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Royal does GPS, typewriters go on strike

Posted in GPS by Nino Marchetti on March 7th, 2008

Royal Expedition Portable Navigation SystemRoyal – those guys which make typewriters and cheap PDAs – are dipping their toes in deeper CE waters with the quiet release of a new GPS system. It is called the Royal Expedition Portable Navigation System and it is priced at around either $250 or $400, depending upon where you look online.

The Royal Expedition Portable Navigation System is very much your garden variety GPS system, though we hear you can type a mean newsletter with it as well. It is loaded with United States and Canada maps, offers a touchscreen interface and also doubles as a MP3 player with 2GB of SD memory card memory.

New TomTom GPS units more intelligently route

Posted in GPS by Nino Marchetti on March 5th, 2008

tomtom.jpgGPS maker TomTom earlier this week revealed some new GPS models outfitted with new routing technology which takes into account average speeds on a road when creating a route. These models – the Go 930 and Go 730 – will be available by the end of April.

This new TomTom technology, known as IQ Routes, is based on actual average speeds on roads, rather than the posted speed limits. It gathers this data from “anonymous historical speed profiles of over 6.2 billion miles of driven roads” from millions of TomTom users. The company says that nearly half the time having this data, planning the route results in a faster trip.

You can get more details on this technology and other features of the new TomTom units, taken from a company press release, after the jump.

Garmin offers up new nuvi 200 series GPS units

Posted in GPS by Nino Marchetti on March 4th, 2008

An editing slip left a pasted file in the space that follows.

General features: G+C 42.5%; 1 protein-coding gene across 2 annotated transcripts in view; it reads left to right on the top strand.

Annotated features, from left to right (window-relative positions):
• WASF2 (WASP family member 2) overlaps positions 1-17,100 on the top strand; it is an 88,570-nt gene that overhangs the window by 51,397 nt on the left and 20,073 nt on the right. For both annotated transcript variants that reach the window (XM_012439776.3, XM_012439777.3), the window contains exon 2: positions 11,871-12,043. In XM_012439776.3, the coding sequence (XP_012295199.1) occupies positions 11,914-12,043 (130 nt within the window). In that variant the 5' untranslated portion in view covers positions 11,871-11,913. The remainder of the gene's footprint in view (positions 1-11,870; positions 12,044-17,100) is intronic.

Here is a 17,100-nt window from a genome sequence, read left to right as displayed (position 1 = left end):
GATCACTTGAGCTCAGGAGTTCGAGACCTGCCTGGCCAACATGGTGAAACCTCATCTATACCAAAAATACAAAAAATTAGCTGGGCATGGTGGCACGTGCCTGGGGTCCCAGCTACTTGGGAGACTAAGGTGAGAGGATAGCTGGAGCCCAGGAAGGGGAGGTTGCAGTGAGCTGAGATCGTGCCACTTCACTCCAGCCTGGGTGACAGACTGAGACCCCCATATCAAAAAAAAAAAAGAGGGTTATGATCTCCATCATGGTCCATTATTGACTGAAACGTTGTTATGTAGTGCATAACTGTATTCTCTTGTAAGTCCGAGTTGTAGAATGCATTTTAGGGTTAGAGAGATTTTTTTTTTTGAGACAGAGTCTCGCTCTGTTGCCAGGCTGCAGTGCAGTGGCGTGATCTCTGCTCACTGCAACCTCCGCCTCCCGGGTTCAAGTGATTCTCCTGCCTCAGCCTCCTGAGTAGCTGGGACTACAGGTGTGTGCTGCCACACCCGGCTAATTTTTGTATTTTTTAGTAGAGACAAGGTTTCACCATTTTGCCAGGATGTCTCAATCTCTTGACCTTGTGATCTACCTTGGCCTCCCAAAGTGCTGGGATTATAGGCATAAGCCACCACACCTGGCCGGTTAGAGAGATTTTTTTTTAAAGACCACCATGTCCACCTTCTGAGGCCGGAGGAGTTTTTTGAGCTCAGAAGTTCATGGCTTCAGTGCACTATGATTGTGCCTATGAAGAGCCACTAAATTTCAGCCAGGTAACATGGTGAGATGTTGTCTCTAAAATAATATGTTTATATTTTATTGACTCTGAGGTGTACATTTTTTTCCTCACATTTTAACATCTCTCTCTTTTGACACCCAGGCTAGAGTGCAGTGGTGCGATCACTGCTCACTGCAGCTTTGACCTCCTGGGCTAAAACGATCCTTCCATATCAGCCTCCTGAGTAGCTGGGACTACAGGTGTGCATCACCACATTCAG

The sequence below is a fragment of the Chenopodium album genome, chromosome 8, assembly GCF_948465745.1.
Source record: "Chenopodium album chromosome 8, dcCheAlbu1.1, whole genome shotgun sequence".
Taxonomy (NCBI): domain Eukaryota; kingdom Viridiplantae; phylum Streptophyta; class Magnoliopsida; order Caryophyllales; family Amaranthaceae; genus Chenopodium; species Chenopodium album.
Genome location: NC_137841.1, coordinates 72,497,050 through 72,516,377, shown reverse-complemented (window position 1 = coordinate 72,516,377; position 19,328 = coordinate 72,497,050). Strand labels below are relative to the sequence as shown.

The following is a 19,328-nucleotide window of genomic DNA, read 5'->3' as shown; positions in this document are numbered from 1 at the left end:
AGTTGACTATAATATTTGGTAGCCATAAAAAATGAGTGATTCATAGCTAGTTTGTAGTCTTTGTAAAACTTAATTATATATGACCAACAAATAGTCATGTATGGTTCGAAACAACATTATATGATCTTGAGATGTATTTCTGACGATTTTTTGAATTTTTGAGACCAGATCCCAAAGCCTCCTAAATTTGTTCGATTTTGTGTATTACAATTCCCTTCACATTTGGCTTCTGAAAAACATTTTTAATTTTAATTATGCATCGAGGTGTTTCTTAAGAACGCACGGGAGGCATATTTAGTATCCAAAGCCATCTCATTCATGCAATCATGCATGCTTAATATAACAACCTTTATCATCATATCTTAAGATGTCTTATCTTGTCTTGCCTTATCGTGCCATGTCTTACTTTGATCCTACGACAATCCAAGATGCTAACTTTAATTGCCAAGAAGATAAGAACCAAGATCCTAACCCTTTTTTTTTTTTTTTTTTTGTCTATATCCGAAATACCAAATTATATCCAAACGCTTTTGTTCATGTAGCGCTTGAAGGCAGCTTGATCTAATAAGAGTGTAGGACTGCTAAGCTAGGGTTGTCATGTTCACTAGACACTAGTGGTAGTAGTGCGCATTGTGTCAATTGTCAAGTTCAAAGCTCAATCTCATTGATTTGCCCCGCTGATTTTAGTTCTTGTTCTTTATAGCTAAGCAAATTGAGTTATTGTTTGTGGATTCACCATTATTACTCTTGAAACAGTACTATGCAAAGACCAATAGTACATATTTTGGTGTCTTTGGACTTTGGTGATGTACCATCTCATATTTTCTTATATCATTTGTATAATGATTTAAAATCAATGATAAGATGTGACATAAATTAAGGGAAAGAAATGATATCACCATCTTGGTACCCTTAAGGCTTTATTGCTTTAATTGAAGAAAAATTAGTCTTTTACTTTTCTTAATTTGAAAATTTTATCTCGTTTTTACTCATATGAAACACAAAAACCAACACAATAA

garmin-2x5.jpgGarmin grew its family of nuvi GPS navigators by four today as it introduced the 2×5 models. These models – the nuvi 255, 255w, 205 and 205W – are considered entry level models by Garmin and part of its nuvi 200 series.

Garmin’s new 2×5 nuvis offer up, according to Garmin, “improved mapping and routing features, faster satellite acquisition, navigation by photos, FM traffic updates or dynamic content from MSN Direct.” They make use of 4.3-inch or 3.5-inch touchscreen displays with a new shaded elevation map display and include support for download of one’s choice of millions of geo-located photos from Google for use as a more visual navigation guide.

GPS system with breathalyzer

Posted in GPS by Conner Flynn on February 22nd, 2008

GPS system with breathalyzer
GPS navigation systems are a dime a dozen, but this one can tell whether you’re drunk or not. One thing. If you need this to tell you when you’ve had too much to drink, you obviously drink way too much. The G400 GPS navigation system features an integrated alcohol sensor on the side and it can tell how much alcohol per liter is in your blood.

If vehicle manufacturers are able to make use of this GPS navigation system in the future, and stop the vehicle from starting with a drunk driver at the wheel, this could save many lives. The G400 should be available in the U.S. very soon, right now it’s available in Portugal.

[NaviGadget] VIA [Crave]

The Vie GPS sports glove concept

Posted in Concepts by Conner Flynn on February 11th, 2008

Vie GPS sports glove concept
Despite the fact that this thing reminds me of the old Nintendo power glove, it’s pretty neat looking, mannequin hands and all. Designer Du Tran Nguyen sees the Verva Vie Sports Glove as the ultimate piece of sporting equipment for the 21st century. How so? The Vie would allow the use of GPS to develop workouts, map routes, and even send out distress beacons(Perish the thought). It has an interface that can be controlled with one hand via strain gauges in the fingers. These interact with an E-ink screen.

It could also be used in sports to communicate plays or share information with other athletes via a handshake. Otherwise known as cheating. On the safety front, it could be used to share health information with a training partner. If there’s danger, a distress signal could be sent to other gloves, or even directly to the police or hospital.(Oh hell, my gloves are tingling, my partner’s in trouble. This sounds like a job for…me! Gloveman!)

Navisurfer II: a PC in your car’s dashboard

Posted in Automotive by Conner Flynn on February 7th, 2008

Navisurfer II
Many people hate to be away from their computer, even while in the car. Despite the fact that driving requires all of your attention, you still crave that screen, that contact, you don’t want to miss out on anything damnit! There’s no need to suffer withdrawal symptoms while in your vehicle any longer thanks to the Navisurfer II.